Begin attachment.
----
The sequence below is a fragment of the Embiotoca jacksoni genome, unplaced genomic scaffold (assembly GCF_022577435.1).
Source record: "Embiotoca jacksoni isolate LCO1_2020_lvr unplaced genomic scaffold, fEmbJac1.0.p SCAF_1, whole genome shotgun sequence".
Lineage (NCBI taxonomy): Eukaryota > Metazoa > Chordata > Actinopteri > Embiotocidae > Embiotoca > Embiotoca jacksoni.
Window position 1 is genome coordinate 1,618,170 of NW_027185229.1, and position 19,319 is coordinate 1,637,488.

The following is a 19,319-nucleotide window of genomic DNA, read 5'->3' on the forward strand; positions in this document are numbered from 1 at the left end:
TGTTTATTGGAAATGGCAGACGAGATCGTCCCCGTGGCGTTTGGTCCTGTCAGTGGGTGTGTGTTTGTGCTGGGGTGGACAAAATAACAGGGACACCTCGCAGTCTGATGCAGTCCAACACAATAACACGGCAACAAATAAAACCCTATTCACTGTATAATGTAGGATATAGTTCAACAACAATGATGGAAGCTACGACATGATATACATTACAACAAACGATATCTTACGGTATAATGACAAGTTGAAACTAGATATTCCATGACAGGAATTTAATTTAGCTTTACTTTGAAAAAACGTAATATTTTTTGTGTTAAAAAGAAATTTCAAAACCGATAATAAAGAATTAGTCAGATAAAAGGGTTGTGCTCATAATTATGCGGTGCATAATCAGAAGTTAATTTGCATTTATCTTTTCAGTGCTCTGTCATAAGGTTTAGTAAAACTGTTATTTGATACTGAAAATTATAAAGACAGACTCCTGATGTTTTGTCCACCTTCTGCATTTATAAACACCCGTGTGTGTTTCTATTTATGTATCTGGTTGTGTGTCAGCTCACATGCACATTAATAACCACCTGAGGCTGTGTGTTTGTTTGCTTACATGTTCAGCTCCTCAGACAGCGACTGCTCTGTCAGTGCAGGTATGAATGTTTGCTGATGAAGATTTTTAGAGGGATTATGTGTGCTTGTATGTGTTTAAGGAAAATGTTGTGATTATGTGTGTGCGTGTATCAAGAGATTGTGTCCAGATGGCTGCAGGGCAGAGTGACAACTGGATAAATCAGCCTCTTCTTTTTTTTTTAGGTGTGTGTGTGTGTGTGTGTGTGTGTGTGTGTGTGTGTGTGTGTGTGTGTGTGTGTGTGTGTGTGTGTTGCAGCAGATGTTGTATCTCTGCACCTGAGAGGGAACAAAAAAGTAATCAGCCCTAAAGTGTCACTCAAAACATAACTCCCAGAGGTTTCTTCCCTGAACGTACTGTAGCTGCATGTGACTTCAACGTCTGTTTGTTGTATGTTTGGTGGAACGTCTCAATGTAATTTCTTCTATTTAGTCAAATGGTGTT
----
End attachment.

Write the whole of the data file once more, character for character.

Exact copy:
The sequence below is a fragment of the Embiotoca jacksoni genome, unplaced genomic scaffold (assembly GCF_022577435.1).
Source record: "Embiotoca jacksoni isolate LCO1_2020_lvr unplaced genomic scaffold, fEmbJac1.0.p SCAF_1, whole genome shotgun sequence".
Lineage (NCBI taxonomy): Eukaryota > Metazoa > Chordata > Actinopteri > Embiotocidae > Embiotoca > Embiotoca jacksoni.
Window position 1 is genome coordinate 1,618,170 of NW_027185229.1, and position 19,319 is coordinate 1,637,488.

The following is a 19,319-nucleotide window of genomic DNA, read 5'->3' on the forward strand; positions in this document are numbered from 1 at the left end:
TGTTTATTGGAAATGGCAGACGAGATCGTCCCCGTGGCGTTTGGTCCTGTCAGTGGGTGTGTGTTTGTGCTGGGGTGGACAAAATAACAGGGACACCTCGCAGTCTGATGCAGTCCAACACAATAACACGGCAACAAATAAAACCCTATTCACTGTATAATGTAGGATATAGTTCAACAACAATGATGGAAGCTACGACATGATATACATTACAACAAACGATATCTTACGGTATAATGACAAGTTGAAACTAGATATTCCATGACAGGAATTTAATTTAGCTTTACTTTGAAAAAACGTAATATTTTTTGTGTTAAAAAGAAATTTCAAAACCGATAATAAAGAATTAGTCAGATAAAAGGGTTGTGCTCATAATTATGCGGTGCATAATCAGAAGTTAATTTGCATTTATCTTTTCAGTGCTCTGTCATAAGGTTTAGTAAAACTGTTATTTGATACTGAAAATTATAAAGACAGACTCCTGATGTTTTGTCCACCTTCTGCATTTATAAACACCCGTGTGTGTTTCTATTTATGTATCTGGTTGTGTGTCAGCTCACATGCACATTAATAACCACCTGAGGCTGTGTGTTTGTTTGCTTACATGTTCAGCTCCTCAGACAGCGACTGCTCTGTCAGTGCAGGTATGAATGTTTGCTGATGAAGATTTTTAGAGGGATTATGTGTGCTTGTATGTGTTTAAGGAAAATGTTGTGATTATGTGTGTGCGTGTATCAAGAGATTGTGTCCAGATGGCTGCAGGGCAGAGTGACAACTGGATAAATCAGCCTCTTCTTTTTTTTTTAGGTGTGTGTGTGTGTGTGTGTGTGTGTGTGTGTGTGTGTGTGTGTGTGTGTGTGTGTGTGTGTGTGTGTTGCAGCAGATGTTGTATCTCTGCACCTGAGAGGGAACAAAAAAGTAATCAGCCCTAAAGTGTCACTCAAAACATAACTCCCAGAGGTTTCTTCCCTGAACGTACTGTAGCTGCATGTGACTTCAACGTCTGTTTGTTGTATGTTTGGTGGAACGTCTCAATGTAATTTCTTCTATTTAGTCAAATGGTGTT